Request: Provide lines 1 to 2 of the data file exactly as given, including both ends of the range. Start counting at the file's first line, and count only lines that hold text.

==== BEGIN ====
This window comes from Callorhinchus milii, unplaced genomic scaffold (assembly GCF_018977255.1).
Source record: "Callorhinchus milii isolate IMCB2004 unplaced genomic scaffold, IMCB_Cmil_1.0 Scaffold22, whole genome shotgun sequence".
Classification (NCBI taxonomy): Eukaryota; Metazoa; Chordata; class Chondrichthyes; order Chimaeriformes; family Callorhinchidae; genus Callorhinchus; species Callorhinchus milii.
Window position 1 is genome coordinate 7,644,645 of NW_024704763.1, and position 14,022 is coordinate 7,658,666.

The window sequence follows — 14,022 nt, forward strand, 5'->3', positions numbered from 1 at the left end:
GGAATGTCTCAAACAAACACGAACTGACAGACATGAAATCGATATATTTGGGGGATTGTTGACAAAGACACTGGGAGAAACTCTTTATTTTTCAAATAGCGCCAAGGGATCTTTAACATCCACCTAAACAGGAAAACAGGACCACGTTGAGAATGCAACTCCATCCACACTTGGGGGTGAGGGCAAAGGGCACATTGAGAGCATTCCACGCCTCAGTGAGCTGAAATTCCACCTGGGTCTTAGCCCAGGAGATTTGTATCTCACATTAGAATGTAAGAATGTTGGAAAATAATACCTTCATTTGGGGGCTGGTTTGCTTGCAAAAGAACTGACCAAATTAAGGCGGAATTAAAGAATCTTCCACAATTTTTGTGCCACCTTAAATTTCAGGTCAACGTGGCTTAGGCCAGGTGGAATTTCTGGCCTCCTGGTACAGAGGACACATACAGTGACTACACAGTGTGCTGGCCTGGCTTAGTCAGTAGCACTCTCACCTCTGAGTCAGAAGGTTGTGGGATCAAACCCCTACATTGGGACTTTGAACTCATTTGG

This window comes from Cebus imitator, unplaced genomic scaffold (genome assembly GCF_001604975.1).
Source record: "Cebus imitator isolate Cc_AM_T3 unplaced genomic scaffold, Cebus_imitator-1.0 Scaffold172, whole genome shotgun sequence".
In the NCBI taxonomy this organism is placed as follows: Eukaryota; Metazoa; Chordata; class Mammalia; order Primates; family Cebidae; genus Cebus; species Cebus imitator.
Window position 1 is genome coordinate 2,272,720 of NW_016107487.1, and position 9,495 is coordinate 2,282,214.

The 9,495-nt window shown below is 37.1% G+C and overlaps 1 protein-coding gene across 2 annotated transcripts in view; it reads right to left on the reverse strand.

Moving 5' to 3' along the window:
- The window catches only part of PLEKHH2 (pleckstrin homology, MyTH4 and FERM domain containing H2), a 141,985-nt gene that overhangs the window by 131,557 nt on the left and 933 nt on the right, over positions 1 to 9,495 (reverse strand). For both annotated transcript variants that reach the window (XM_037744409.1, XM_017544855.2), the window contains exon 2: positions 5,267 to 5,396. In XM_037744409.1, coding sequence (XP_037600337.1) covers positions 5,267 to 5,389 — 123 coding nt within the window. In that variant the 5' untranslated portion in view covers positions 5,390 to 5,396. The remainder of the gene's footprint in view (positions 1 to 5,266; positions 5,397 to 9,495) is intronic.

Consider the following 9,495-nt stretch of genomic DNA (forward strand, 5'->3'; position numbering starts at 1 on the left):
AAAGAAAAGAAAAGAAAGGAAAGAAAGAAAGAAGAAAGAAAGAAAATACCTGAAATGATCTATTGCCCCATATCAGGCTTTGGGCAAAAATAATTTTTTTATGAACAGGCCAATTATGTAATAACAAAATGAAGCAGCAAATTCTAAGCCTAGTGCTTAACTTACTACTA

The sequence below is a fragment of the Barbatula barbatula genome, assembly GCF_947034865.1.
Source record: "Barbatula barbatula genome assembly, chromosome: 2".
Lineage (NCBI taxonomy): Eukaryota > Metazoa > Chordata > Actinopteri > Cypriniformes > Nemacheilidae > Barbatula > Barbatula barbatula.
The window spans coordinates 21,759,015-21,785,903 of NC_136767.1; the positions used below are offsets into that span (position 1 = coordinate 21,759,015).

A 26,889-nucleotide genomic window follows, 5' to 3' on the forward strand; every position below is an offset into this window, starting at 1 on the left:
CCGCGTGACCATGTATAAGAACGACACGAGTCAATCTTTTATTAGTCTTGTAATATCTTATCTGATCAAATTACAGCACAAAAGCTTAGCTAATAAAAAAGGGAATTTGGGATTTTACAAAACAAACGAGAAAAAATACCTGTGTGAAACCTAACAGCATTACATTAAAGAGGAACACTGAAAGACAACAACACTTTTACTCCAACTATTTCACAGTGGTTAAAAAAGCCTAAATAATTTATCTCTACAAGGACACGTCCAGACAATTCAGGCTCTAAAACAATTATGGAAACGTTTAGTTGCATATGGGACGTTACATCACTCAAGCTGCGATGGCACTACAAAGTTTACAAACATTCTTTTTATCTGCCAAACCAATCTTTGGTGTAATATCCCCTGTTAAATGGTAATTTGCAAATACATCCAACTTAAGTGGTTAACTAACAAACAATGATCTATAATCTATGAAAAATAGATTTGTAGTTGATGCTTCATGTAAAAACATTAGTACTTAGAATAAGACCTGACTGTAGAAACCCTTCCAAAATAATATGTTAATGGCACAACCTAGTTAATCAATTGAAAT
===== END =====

This window comes from Callorhinchus milii, unplaced genomic scaffold (assembly GCF_018977255.1).
Source record: "Callorhinchus milii isolate IMCB2004 unplaced genomic scaffold, IMCB_Cmil_1.0 Scaffold22, whole genome shotgun sequence".